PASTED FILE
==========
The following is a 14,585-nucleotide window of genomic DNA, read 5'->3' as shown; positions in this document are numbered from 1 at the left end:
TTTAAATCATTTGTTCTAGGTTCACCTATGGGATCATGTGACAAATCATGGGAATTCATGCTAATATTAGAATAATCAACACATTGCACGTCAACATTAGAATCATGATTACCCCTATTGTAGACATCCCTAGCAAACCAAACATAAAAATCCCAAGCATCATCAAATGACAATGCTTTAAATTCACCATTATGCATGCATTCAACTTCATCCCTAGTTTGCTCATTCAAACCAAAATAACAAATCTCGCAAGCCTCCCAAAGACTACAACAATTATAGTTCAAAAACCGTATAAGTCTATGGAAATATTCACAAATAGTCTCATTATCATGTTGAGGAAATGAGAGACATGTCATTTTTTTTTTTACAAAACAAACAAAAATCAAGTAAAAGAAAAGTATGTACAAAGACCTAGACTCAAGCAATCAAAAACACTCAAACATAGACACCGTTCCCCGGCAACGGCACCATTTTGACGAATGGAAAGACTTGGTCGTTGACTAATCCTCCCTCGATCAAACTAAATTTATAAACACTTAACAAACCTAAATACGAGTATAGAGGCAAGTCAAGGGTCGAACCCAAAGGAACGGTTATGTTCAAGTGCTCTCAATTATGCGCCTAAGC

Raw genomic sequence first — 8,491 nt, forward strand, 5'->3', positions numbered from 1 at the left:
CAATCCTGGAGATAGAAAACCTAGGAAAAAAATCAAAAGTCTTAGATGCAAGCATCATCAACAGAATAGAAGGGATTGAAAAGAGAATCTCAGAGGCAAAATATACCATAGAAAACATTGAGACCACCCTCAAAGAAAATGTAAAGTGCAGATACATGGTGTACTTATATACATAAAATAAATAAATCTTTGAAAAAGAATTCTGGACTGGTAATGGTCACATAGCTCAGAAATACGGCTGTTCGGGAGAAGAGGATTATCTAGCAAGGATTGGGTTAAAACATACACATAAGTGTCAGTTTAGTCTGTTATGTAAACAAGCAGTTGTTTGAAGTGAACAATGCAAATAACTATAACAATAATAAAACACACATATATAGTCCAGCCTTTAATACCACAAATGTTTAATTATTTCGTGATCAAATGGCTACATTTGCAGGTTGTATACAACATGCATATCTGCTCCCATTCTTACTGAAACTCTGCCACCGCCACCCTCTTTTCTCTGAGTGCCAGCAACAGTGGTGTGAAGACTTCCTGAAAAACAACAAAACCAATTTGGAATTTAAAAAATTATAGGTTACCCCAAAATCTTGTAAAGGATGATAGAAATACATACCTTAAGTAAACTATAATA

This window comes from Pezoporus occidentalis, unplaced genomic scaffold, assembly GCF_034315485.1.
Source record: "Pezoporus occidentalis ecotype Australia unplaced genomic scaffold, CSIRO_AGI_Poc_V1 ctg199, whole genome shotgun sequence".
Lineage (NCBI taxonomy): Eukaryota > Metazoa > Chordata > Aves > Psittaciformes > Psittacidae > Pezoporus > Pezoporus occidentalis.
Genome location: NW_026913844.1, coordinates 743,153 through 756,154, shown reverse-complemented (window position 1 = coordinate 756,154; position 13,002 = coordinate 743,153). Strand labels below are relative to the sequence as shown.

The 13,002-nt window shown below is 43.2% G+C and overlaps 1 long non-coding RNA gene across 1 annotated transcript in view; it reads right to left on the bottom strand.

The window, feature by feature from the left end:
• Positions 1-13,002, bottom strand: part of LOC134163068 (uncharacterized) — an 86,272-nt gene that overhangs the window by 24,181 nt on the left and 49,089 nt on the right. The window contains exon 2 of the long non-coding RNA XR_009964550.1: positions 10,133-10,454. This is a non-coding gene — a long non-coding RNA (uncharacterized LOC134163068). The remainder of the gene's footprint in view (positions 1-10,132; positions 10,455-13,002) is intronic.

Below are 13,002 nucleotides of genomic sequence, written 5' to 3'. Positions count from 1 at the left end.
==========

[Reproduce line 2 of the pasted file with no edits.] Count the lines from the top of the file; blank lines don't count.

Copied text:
TTTAAATCATTTGTTCTAGGTTCACCTATGGGATCATGTGACAAATCATGGGAATTCATGCTAATATTAGAATAATCAACACATTGCACGTCAACATTAGAATCATGATTACCCCTATTGTAGACATCCCTAGCAAACCAAACATAAAAATCCCAAGCATCATCAAATGACAATGCTTTAAATTCACCATTATGCATGCATTCAACTTCATCCCTAGTTTGCTCATTCAAACCAAAATAACAAATCTCGCAAGCCTCCCAAAGACTACAACAATTATAGTTCAAAAACCGTATAAGTCTATGGAAATATTCACAAATAGTCTCATTATCATGTTGAGGAAATGAGAGACATGTCATTTTTTTTTTTACAAAACAAACAAAAATCAAGTAAAAGAAAAGTATGTACAAAGACCTAGACTCAAGCAATCAAAAACACTCAAACATAGACACCGTTCCCCGGCAACGGCACCATTTTGACGAATGGAAAGACTTGGTCGTTGACTAATCCTCCCTCGATCAAACTAAATTTATAAACACTTAACAAACCTAAATACGAGTATAGAGGCAAGTCAAGGGTCGAACCCAAAGGAACGGTTATGTTCAAGTGCTCTCAATTATGCGCCTAAGC